Essay: The Son of a First Responder Reflects on September 11th

Loyola sophomore Aidan Cahill reflects on his dad's experience as a first responder during the Sept. 11 attacks.

I’ll start with the story. The story I’ve known since I was a kid and the story that defined so much of my life to this point. Even though I wasn’t alive to see it written. 

On Sept. 11, 2001, my father was traveling between Maryland — where he was a National Guardsman — and Alexandria, VA where he was a paramedic. On his way there, he received a call from my mom telling him that two planes had impacted the World Trade Center. My mom thought it was an accident. My father didn’t.

While he was on the phone with my mother, he looked up and saw smoke coming from The Pentagon. He hung up the phone, drove towards the smoke, and ran to assist. 

From there the story becomes hazy. I know sometime on that day my mom got a call from my dad. He passed his phone around and had her take the phone numbers from the survivors, this way their families would know they made it out. My mom couldn’t find a piece of paper so she grabbed a vacuum cleaner bag and wrote on that instead.  

Aidan Cahill Aidan Cahill’s father’s medical bag that he used on Sept. 11.

I also know that he carried a stretcher with then Secretary of Defense, Donald Rumsfeld. My dad yelled for help carrying said stretcher, and didn’t even realize who it was until a family member saw the video.

There’s plenty I can’t tell as well. Stories that are just too heartbreaking to repeat. I didn’t understand them as a kid, but they now put me on the verge of tears. 

Sept. 11 is not something my generation knows first hand. We weren’t alive when the attack occurred. All we know is the aftermath. Even though I wasn’t born at the time, the scars still cut deep.

My father spent the majority of my first year of life bouncing between military bases in Maryland, his first deployment coming the day of the attacks. While this was going on, my family finished moving to Pennsylvania in October 2001, and had me in January 2002.

His brother soon faced deployments as a member of the New York National Guard. Their two brothers-in-law, one an airman and the other a soldier, would also be affected. Later on, my cousin would follow in his father’s footsteps and enlist. 

Like all service members at the time, their lives would be upended by the two wars the U.S. engaged in. They all saw service in the Middle East, my father going to Iraq when I was five. All of these deployments took a toll on me as I grew up — for 20 years there was always a chance one of my family members could get shipped off to war. 

During this time I’ve watched my father suffer. War and emergency response takes a toll on you, both physically and emotionally. It strains your family, forcing you to make tough decisions and miss important events. 

Aidan Cahill Aidan Cahill and his sibling with his father prior to his deployment to Iraq.

I don’t think a day goes by where he doesn’t feel a sense of guilt over this. I hear it every time he talks to me. Every time we talk about grades or the news, it’s there. I wish it wasn’t but I don’t know the words to make it go away.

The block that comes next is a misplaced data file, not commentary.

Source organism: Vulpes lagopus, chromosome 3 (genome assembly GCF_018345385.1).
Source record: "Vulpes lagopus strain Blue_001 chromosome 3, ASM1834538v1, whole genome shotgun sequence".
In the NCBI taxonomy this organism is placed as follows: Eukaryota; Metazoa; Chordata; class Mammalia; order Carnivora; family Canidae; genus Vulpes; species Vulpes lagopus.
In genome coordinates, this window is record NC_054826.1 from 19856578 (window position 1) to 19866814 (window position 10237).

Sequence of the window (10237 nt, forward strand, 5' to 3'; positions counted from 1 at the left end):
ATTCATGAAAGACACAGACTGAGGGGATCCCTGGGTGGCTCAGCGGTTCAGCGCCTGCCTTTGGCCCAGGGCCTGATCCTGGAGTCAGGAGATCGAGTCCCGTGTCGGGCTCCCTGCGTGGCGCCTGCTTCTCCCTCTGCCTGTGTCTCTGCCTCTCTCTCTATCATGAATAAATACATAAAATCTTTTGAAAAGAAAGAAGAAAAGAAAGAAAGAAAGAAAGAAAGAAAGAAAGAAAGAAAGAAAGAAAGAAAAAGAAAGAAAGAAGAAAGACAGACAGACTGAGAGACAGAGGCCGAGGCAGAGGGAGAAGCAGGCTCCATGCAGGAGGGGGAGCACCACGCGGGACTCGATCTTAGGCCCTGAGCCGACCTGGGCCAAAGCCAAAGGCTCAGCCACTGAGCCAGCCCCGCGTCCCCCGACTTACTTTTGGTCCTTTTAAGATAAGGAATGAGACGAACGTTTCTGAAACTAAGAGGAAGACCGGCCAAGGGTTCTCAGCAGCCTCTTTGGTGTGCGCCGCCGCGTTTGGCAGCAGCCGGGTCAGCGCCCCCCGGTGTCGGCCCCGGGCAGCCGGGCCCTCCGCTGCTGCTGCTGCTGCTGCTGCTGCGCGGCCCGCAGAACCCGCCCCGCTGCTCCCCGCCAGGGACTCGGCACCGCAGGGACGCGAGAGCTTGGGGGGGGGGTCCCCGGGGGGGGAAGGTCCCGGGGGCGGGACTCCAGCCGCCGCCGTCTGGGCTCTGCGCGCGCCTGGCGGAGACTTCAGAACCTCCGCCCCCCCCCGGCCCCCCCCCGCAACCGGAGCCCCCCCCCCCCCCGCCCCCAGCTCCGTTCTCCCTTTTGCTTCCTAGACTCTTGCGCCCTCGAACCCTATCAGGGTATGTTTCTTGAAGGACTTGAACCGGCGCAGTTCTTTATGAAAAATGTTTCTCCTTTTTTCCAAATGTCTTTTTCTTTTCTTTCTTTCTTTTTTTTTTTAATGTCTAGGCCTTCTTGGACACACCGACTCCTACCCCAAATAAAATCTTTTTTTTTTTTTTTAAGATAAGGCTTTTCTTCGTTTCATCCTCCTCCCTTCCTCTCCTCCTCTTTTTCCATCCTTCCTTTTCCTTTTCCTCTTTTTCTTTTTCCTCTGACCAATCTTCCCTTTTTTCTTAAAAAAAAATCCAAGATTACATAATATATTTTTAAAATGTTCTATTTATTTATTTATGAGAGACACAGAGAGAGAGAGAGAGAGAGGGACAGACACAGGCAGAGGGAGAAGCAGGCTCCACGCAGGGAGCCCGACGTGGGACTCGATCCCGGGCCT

I don’t wish the pain my family has endured upon anyone. Even after all this time, it still weighs heavily. 

Every year, my family prepares for this day. We silently mark the date, knowing the day of the week and how our schedule fits into it. As it gets closer, it feels more like a looming cloud suffocating you and making everything dark and grey. Sometimes that feeling will pop up randomly —following  the death of Secretary Rumsfeld or during a particular training at the firehouse.  

I didn’t expect it to loom so heavily this year. After all, I’m in Chicago. Far away from my home state, which contains the crash site of United 93, and nowhere near the Pentagon. I thought I could get away with ignoring it. I told an editor that I couldn’t write a piece but after seeing a display at Lewis Library, I realized I had to. While it may be easy to hide the pain this anniversary is causing, saying it out loud is therapeutic. 

On that note, I encourage you to read the stories of the fallen. Read the stories of their families and the people they saved and inspired. Look at those who came after, the soldier and civilian alike. Their stories may be set in stone but don’t let them be forgotten. 

As for the living, there’s a bit of hope. The wars are over. We can now properly assess what happened and take time to heal and cope. That’s not to say the days ahead won’t be hard but at least we can take a deep breath and move forward. 

As for my family, things may be their usual brand of insanity, but for the first time no one will be in a position where they could be sent to war. Over time my family members left the military, the last one doing so this past July. 

Overall, I’m just grateful my family —and really this country — survived the last 20 years. Sept. 11 may have devastated this nation and caused much turmoil for many families, but at the end of the day we can push forward. That’s all I can really ask for. 

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